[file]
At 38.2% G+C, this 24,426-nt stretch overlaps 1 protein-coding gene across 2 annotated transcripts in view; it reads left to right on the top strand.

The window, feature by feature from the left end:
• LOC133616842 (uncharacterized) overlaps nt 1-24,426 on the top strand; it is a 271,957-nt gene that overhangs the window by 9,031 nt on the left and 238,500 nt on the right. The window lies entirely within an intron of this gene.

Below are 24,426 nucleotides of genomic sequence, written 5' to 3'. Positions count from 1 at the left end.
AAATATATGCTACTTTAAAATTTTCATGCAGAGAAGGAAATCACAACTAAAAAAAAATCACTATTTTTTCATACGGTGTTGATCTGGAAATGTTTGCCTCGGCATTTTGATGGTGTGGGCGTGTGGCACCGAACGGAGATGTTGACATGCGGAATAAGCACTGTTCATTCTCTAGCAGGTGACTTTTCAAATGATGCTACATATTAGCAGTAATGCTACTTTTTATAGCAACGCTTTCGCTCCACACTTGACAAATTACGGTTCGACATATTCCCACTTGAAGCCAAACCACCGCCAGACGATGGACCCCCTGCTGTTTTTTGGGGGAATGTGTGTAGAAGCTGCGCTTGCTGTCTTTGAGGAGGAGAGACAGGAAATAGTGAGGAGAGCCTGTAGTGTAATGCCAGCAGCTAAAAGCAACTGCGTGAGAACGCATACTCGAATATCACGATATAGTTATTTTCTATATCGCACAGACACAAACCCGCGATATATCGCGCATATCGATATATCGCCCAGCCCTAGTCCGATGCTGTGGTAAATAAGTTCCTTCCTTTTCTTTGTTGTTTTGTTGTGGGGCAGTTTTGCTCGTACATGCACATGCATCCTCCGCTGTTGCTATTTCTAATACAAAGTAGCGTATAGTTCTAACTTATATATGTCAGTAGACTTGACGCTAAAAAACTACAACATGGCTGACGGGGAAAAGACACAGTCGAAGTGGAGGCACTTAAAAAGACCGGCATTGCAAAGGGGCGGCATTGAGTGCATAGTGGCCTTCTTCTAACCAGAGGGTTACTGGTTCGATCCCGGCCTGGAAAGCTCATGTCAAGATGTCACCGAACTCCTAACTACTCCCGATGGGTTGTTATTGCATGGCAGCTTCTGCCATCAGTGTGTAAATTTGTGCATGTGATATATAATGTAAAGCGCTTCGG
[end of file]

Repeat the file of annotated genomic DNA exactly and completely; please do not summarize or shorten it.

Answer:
At 38.2% G+C, this 24,426-nt stretch overlaps 1 protein-coding gene across 2 annotated transcripts in view; it reads left to right on the top strand.

The window, feature by feature from the left end:
• LOC133616842 (uncharacterized) overlaps nt 1-24,426 on the top strand; it is a 271,957-nt gene that overhangs the window by 9,031 nt on the left and 238,500 nt on the right. The window lies entirely within an intron of this gene.

Below are 24,426 nucleotides of genomic sequence, written 5' to 3'. Positions count from 1 at the left end.
AAATATATGCTACTTTAAAATTTTCATGCAGAGAAGGAAATCACAACTAAAAAAAAATCACTATTTTTTCATACGGTGTTGATCTGGAAATGTTTGCCTCGGCATTTTGATGGTGTGGGCGTGTGGCACCGAACGGAGATGTTGACATGCGGAATAAGCACTGTTCATTCTCTAGCAGGTGACTTTTCAAATGATGCTACATATTAGCAGTAATGCTACTTTTTATAGCAACGCTTTCGCTCCACACTTGACAAATTACGGTTCGACATATTCCCACTTGAAGCCAAACCACCGCCAGACGATGGACCCCCTGCTGTTTTTTGGGGGAATGTGTGTAGAAGCTGCGCTTGCTGTCTTTGAGGAGGAGAGACAGGAAATAGTGAGGAGAGCCTGTAGTGTAATGCCAGCAGCTAAAAGCAACTGCGTGAGAACGCATACTCGAATATCACGATATAGTTATTTTCTATATCGCACAGACACAAACCCGCGATATATCGCGCATATCGATATATCGCCCAGCCCTAGTCCGATGCTGTGGTAAATAAGTTCCTTCCTTTTCTTTGTTGTTTTGTTGTGGGGCAGTTTTGCTCGTACATGCACATGCATCCTCCGCTGTTGCTATTTCTAATACAAAGTAGCGTATAGTTCTAACTTATATATGTCAGTAGACTTGACGCTAAAAAACTACAACATGGCTGACGGGGAAAAGACACAGTCGAAGTGGAGGCACTTAAAAAGACCGGCATTGCAAAGGGGCGGCATTGAGTGCATAGTGGCCTTCTTCTAACCAGAGGGTTACTGGTTCGATCCCGGCCTGGAAAGCTCATGTCAAGATGTCACCGAACTCCTAACTACTCCCGATGGGTTGTTATTGCATGGCAGCTTCTGCCATCAGTGTGTAAATTTGTGCATGTGATATATAATGTAAAGCGCTTCGG